We all know that parking along Main Street can be a problem. Cars are parked on the sidewalk forcing pedestrians into the street. Existing business like the Morris Funeral Home have precious little space to accommodate their needs. Selectmen said it’s a problem they agree needs to be solved, but not at the expense of the town’s character.
At a public hearing last night, selectmen heard from residents and reviewed a number of design alternatives for an upgraded Main Street. While the redesign project stretches from Sears Road to Park Street, the discussion primarily focused on the section flanking the town common and the block east of Route 85.
One option presented for both stretches of roadway called for a nine-foot parking lane to be added on the south side of the street. Doing so would require the historic stone wall lining the south edge of the common to be shifted by as much as four feet in some locations. It would also do away with the grass strip and trees along Main Street east of Route 85.
It was an option most residents at the public hearing opposed.
Ray Hokinson, who lives along the stretch of Main Street east of 85, told selectmen a nine-foot parking lane would change the residential character of the block. “It would be stone wall to stone wall of asphalt,” he said.
But Stephen Morris, owner of Morris Funeral Home, said parking along Main Street is a necessity, saying, “It’s up to the board to plan for the future.”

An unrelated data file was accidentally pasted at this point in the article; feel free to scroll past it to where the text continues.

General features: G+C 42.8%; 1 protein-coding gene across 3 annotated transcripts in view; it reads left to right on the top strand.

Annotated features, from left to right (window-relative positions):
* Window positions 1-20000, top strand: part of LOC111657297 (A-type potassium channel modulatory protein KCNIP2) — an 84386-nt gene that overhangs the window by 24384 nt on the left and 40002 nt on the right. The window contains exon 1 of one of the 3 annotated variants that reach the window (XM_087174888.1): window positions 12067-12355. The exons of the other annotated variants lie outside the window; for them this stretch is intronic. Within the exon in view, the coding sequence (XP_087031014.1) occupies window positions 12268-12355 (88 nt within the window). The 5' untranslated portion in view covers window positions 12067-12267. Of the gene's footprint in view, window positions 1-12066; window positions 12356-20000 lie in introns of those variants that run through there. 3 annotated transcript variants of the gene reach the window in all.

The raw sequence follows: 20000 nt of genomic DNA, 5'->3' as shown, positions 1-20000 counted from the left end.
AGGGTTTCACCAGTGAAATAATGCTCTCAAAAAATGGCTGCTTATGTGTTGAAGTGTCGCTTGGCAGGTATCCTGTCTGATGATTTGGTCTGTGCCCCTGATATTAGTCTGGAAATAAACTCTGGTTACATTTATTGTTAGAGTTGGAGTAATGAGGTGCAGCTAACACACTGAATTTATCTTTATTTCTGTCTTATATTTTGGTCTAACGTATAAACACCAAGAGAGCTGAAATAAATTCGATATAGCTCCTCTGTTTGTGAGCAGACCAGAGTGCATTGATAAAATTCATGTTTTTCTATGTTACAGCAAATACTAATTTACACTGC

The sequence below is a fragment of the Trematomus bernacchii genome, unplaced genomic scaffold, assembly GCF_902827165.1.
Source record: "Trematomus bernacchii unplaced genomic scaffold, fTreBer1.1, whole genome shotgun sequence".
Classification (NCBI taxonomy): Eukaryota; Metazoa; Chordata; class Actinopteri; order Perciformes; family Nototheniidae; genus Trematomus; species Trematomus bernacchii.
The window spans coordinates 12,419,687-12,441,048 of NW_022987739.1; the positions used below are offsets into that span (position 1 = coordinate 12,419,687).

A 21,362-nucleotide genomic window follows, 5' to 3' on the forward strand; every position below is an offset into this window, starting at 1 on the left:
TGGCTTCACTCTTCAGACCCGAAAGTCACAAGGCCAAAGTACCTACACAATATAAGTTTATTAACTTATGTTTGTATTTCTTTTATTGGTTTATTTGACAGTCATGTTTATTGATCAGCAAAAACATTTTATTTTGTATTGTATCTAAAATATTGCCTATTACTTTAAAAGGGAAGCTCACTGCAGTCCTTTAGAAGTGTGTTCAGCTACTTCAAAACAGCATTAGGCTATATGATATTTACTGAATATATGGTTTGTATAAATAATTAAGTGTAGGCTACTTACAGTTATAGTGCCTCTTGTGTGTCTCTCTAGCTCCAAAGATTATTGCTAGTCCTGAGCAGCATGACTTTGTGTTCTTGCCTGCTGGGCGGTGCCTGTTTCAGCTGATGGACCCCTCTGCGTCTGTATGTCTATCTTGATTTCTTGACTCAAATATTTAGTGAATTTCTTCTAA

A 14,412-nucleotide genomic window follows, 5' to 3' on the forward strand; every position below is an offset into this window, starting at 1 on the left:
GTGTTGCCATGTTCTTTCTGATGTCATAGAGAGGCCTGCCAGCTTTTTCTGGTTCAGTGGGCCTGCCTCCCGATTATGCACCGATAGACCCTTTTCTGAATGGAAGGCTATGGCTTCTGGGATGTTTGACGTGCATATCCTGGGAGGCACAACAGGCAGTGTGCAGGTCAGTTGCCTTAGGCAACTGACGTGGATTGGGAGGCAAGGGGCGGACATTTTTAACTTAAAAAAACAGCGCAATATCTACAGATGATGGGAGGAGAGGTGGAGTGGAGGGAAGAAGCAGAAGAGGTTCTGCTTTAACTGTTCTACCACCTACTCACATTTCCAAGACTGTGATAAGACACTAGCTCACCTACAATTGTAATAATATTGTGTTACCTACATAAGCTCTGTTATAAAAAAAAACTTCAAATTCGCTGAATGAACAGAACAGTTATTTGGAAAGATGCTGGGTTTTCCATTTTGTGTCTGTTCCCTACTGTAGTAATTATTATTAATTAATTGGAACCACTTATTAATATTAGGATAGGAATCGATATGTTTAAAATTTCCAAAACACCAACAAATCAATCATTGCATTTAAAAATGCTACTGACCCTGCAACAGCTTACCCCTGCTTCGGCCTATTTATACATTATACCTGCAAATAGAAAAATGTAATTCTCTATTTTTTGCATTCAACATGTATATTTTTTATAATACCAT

The other main option on the table called for four-foot shoulders. A four-foot lane wouldn’t allow for dedicated parking spots, but could accommodate temporary parking on one side of the street. Basically it would be similar to what we have now, except with a couple more feet of space.
Fire Chief John Mauro Jr. said it’s difficult for fire trucks to make a left turn out of the fire station when cars are parked along Main Street. He told selectmen a four-foot shoulder with temporary parking allowed would impede emergency response.
But in the end, it was the option selectmen unanimously decided to back.
Presidential Drive resident Dennis Flynn remarked that the difference between the two plans came down to just five feet. “That five feet could have lawn or trees, or it could have vehicles,” he said. “Do we want cars or do we want character? It’s a five-foot decision. That five feet will make all the difference in this town.”
I’ll share some more detail about the proposed design and the timeline in an upcoming post.
(For more information on the Main Street redesign project, click here.)